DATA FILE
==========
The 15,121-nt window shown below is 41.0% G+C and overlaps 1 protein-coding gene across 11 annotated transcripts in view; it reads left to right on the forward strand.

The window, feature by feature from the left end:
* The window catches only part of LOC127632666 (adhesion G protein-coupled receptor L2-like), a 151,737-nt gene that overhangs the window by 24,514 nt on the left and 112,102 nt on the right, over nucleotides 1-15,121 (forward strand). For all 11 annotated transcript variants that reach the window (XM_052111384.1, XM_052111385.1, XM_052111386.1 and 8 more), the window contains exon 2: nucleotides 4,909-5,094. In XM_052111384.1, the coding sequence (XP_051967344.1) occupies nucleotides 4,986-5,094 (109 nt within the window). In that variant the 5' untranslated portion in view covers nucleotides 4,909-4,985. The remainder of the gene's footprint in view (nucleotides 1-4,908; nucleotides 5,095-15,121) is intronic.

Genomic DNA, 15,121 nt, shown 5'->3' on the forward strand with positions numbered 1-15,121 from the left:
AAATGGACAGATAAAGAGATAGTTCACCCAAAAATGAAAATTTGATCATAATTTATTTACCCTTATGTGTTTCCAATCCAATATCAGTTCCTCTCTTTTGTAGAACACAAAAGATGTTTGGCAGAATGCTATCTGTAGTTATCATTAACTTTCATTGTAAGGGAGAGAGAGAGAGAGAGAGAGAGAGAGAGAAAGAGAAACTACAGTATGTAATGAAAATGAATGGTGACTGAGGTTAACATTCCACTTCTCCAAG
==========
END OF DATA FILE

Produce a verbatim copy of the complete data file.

The 15,121-nt window shown below is 41.0% G+C and overlaps 1 protein-coding gene across 11 annotated transcripts in view; it reads left to right on the forward strand.

The window, feature by feature from the left end:
* The window catches only part of LOC127632666 (adhesion G protein-coupled receptor L2-like), a 151,737-nt gene that overhangs the window by 24,514 nt on the left and 112,102 nt on the right, over nucleotides 1-15,121 (forward strand). For all 11 annotated transcript variants that reach the window (XM_052111384.1, XM_052111385.1, XM_052111386.1 and 8 more), the window contains exon 2: nucleotides 4,909-5,094. In XM_052111384.1, the coding sequence (XP_051967344.1) occupies nucleotides 4,986-5,094 (109 nt within the window). In that variant the 5' untranslated portion in view covers nucleotides 4,909-4,985. The remainder of the gene's footprint in view (nucleotides 1-4,908; nucleotides 5,095-15,121) is intronic.

Genomic DNA, 15,121 nt, shown 5'->3' on the forward strand with positions numbered 1-15,121 from the left:
AAATGGACAGATAAAGAGATAGTTCACCCAAAAATGAAAATTTGATCATAATTTATTTACCCTTATGTGTTTCCAATCCAATATCAGTTCCTCTCTTTTGTAGAACACAAAAGATGTTTGGCAGAATGCTATCTGTAGTTATCATTAACTTTCATTGTAAGGGAGAGAGAGAGAGAGAGAGAGAGAGAGAGAAAGAGAAACTACAGTATGTAATGAAAATGAATGGTGACTGAGGTTAACATTCCACTTCTCCAAG